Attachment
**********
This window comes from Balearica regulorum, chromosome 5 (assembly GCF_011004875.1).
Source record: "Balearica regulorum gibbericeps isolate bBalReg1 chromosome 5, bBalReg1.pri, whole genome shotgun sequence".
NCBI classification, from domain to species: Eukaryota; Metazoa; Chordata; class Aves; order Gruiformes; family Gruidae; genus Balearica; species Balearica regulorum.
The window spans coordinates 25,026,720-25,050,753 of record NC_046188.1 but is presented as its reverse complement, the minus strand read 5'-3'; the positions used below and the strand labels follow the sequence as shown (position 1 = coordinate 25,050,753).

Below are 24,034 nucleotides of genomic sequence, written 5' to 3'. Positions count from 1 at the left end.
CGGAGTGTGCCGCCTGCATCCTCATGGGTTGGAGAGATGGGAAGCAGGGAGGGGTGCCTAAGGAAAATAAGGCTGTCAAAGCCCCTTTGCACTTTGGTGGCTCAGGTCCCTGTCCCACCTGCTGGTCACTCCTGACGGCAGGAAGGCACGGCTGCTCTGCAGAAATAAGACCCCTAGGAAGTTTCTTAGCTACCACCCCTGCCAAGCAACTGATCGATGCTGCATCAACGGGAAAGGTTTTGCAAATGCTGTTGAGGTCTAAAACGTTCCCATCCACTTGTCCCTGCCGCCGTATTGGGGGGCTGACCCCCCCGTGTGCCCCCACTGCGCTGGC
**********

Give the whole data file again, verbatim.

This window comes from Balearica regulorum, chromosome 5 (assembly GCF_011004875.1).
Source record: "Balearica regulorum gibbericeps isolate bBalReg1 chromosome 5, bBalReg1.pri, whole genome shotgun sequence".
NCBI classification, from domain to species: Eukaryota; Metazoa; Chordata; class Aves; order Gruiformes; family Gruidae; genus Balearica; species Balearica regulorum.
The window spans coordinates 25,026,720-25,050,753 of record NC_046188.1 but is presented as its reverse complement, the minus strand read 5'-3'; the positions used below and the strand labels follow the sequence as shown (position 1 = coordinate 25,050,753).

Below are 24,034 nucleotides of genomic sequence, written 5' to 3'. Positions count from 1 at the left end.
CGGAGTGTGCCGCCTGCATCCTCATGGGTTGGAGAGATGGGAAGCAGGGAGGGGTGCCTAAGGAAAATAAGGCTGTCAAAGCCCCTTTGCACTTTGGTGGCTCAGGTCCCTGTCCCACCTGCTGGTCACTCCTGACGGCAGGAAGGCACGGCTGCTCTGCAGAAATAAGACCCCTAGGAAGTTTCTTAGCTACCACCCCTGCCAAGCAACTGATCGATGCTGCATCAACGGGAAAGGTTTTGCAAATGCTGTTGAGGTCTAAAACGTTCCCATCCACTTGTCCCTGCCGCCGTATTGGGGGGCTGACCCCCCCGTGTGCCCCCACTGCGCTGGC